The landfill should be lined with a double-composite liner where it is understood that the lower composite liner is a leak detection system for upper composite liner. If at any time in the future leakage occurs through the upper composite liner in the leak detection system between the two liners at a rate which if the lower composite liner were not present could pollute groundwaters under the landfill, i.e. a couple of gallons per acre per day, then the upper composite liner and landfill containment system will have be considered as having failed, and the landfill will have to be exhumed by DOE - UCD.
In addition to vertical groundwater monitoring wells spaced a no more than 50 feet apart at the point of compliance for the landfill which are nested in two sets to sample HSU-1 at just below the typical lower-most water table, mid-depth and near the bottom and HSU-2 at just below the beginning of HSU-2, mid-depth and near the bottom. It is understood that the 50-foot spacing at the point of compliance still may not detect leakage through the double composite liner system that could render the groundwaters unusable for domestic water supply purposes. It is, therefore, essential that the leak detection system associated with a double composite liner be used as a primary mechanism for determination of landfill containment system failure. The groundwater monitoring is a back-up system to that system.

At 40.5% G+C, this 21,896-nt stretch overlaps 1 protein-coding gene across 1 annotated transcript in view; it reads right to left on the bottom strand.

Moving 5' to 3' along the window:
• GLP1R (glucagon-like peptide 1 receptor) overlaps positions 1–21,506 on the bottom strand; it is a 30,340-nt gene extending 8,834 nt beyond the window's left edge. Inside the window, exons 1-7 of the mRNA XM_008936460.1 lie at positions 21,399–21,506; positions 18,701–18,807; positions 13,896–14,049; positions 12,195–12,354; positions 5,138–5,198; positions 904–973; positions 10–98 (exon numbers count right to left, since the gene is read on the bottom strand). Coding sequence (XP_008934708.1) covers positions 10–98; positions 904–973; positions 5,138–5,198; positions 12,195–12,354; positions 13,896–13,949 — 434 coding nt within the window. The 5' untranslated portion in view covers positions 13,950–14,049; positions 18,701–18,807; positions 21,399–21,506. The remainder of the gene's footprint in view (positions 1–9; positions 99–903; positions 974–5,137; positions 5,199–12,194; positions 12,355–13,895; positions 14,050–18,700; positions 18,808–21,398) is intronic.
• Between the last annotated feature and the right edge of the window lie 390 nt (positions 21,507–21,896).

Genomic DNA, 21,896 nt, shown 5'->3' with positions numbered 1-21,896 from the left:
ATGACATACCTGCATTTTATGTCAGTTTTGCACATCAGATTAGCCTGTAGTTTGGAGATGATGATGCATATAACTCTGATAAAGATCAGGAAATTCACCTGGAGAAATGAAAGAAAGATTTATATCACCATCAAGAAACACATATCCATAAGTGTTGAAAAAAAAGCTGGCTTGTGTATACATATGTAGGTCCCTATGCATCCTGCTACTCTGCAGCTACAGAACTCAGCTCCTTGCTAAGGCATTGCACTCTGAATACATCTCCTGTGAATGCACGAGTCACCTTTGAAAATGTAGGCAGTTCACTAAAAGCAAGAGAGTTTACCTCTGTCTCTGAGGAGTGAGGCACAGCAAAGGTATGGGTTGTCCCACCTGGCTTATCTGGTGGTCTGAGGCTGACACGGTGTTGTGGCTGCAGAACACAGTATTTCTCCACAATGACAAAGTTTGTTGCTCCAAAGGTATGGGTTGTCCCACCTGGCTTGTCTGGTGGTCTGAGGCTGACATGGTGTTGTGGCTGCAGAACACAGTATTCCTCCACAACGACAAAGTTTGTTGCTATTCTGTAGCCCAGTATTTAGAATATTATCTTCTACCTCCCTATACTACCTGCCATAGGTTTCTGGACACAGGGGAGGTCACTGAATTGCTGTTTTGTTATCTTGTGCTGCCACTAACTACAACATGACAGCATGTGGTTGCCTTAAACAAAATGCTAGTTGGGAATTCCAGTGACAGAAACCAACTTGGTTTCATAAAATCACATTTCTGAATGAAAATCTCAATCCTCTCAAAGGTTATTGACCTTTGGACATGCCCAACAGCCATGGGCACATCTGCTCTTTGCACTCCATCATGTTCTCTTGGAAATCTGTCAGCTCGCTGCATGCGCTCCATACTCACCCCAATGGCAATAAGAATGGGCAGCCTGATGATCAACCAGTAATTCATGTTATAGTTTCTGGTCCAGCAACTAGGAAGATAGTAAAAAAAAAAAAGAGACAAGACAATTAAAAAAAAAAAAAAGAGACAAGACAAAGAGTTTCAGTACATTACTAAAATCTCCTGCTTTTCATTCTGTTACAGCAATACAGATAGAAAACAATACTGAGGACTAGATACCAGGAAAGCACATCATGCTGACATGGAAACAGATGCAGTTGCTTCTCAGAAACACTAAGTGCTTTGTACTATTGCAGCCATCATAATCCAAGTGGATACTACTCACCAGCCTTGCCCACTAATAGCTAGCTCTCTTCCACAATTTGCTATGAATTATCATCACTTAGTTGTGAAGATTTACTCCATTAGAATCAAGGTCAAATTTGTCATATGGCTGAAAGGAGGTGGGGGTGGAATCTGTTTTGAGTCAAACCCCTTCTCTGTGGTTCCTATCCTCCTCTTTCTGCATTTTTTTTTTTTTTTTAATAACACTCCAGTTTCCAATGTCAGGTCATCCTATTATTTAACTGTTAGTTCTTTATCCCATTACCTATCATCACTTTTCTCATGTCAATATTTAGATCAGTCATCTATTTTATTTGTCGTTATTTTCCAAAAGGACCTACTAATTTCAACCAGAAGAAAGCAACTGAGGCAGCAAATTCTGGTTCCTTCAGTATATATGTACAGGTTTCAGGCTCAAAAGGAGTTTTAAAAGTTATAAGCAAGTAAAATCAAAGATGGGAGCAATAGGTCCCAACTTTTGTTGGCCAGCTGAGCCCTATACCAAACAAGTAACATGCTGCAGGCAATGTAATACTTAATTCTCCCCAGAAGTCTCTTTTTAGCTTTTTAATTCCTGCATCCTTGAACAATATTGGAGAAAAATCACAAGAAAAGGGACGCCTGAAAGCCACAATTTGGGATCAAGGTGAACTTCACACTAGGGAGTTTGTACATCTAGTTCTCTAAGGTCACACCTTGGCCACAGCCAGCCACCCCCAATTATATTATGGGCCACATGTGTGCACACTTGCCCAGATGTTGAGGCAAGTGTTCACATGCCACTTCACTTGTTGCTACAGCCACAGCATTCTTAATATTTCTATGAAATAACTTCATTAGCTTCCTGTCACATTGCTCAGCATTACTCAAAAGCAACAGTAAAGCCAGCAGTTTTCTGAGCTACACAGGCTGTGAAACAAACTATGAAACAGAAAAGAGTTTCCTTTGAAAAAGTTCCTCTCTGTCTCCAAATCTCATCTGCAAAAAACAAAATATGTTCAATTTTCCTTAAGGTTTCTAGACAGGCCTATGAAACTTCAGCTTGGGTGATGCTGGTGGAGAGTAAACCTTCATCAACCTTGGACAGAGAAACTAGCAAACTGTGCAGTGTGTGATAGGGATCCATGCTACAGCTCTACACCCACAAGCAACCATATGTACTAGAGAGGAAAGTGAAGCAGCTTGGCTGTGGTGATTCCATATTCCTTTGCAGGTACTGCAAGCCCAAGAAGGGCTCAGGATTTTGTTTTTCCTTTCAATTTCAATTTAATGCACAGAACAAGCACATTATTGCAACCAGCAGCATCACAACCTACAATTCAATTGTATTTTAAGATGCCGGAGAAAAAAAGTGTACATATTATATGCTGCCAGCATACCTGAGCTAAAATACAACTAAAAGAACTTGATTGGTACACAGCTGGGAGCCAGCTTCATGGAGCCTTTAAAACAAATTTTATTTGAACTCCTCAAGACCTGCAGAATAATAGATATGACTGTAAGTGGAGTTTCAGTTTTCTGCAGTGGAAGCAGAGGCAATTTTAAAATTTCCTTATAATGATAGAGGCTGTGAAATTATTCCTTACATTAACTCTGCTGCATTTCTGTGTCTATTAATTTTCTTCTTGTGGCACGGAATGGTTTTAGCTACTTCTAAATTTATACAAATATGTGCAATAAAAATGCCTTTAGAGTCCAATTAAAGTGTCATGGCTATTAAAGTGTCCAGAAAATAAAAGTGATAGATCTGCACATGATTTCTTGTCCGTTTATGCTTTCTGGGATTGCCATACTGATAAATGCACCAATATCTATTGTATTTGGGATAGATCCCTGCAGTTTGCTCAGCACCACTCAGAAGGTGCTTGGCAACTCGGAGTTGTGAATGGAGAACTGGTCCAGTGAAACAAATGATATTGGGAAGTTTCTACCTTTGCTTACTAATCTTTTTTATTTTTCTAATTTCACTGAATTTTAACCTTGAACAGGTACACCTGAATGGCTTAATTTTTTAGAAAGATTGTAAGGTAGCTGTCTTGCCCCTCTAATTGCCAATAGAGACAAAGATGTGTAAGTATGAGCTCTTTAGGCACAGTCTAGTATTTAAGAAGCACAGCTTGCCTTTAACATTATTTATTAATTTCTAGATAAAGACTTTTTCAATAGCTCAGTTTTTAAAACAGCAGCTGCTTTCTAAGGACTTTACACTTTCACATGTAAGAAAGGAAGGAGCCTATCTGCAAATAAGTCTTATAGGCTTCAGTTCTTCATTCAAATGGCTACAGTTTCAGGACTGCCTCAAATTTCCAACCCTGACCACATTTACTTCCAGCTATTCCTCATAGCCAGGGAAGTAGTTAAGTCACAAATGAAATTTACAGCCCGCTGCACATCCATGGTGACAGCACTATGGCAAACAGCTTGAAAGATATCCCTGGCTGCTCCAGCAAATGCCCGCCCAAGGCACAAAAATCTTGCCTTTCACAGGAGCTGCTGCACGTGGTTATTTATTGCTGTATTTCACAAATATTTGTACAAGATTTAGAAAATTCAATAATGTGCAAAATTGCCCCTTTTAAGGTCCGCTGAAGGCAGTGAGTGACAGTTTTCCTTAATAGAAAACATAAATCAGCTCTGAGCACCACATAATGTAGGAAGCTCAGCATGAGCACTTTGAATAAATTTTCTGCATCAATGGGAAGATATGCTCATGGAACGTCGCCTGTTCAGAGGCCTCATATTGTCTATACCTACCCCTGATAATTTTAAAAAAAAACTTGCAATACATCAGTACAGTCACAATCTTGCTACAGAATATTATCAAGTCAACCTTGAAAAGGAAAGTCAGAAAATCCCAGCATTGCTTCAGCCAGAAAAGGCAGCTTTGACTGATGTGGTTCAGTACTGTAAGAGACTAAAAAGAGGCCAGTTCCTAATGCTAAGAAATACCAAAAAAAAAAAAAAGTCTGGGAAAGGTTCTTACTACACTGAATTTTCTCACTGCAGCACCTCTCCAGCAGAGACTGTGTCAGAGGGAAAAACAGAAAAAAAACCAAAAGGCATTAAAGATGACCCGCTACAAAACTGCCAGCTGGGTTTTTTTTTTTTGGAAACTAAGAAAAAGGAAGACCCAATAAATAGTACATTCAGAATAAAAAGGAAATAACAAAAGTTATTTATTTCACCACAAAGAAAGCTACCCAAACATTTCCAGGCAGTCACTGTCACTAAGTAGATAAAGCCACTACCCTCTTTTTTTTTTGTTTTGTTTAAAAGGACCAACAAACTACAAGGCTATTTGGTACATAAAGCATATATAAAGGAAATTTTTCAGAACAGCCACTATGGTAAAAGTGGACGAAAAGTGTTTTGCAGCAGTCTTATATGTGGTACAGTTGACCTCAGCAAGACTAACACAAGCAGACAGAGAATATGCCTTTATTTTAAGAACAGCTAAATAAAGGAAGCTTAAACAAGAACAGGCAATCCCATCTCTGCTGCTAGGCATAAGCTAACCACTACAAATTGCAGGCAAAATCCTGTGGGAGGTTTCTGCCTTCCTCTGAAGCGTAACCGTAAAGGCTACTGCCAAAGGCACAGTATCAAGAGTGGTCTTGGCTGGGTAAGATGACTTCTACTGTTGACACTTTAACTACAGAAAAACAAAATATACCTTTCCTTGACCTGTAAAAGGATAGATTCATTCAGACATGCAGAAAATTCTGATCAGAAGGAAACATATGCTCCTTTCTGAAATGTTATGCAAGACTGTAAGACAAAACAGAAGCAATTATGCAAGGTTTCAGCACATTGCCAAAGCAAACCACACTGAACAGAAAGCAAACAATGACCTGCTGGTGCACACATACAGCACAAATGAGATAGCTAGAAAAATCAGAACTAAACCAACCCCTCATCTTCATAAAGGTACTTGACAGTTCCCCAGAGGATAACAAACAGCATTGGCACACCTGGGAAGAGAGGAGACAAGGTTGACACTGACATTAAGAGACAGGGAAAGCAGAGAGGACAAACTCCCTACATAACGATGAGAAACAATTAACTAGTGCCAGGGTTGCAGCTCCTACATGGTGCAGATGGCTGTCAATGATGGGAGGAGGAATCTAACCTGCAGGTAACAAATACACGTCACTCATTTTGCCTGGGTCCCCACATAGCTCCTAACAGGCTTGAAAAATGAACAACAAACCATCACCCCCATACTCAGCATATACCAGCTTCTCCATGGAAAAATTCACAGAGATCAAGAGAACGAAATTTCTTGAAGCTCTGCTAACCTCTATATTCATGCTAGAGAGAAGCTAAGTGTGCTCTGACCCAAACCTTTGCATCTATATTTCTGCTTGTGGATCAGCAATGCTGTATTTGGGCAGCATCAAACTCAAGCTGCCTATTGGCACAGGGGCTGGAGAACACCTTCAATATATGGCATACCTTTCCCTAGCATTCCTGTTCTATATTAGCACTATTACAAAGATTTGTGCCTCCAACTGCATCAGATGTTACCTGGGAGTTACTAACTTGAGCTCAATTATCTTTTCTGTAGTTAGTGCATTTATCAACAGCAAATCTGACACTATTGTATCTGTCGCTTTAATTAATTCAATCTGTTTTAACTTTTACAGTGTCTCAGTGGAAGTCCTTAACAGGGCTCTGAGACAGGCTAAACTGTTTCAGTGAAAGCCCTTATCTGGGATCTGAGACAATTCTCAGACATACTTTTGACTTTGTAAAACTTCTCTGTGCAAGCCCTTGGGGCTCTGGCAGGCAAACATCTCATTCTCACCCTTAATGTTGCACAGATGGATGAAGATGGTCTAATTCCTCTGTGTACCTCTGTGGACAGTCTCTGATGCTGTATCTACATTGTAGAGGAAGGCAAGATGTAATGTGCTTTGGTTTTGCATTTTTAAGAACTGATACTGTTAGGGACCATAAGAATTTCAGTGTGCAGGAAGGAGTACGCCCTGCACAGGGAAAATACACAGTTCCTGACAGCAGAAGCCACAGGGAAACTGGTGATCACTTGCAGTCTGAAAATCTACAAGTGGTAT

The landfill should be covered with a leak detectable cover that is operated and maintained as long as the landfill exists.
A dedicated trust fund of sufficient magnitude shall be developed to provide for repairs and remediation under plausible worst-case scenario failure of the landfill containment system. This dedicated trust fund shall be of sufficient magnitude to also provide the monitoring and maintenance of this system in perpetuity. If at any time in the future insufficient funds are available, the adequacy of the funding needed shall be reviewed every five years, where at any time in the future it is found that there may not be adequate funds to meet these conditions, then additional funding will have to be provided by UCD and DOE.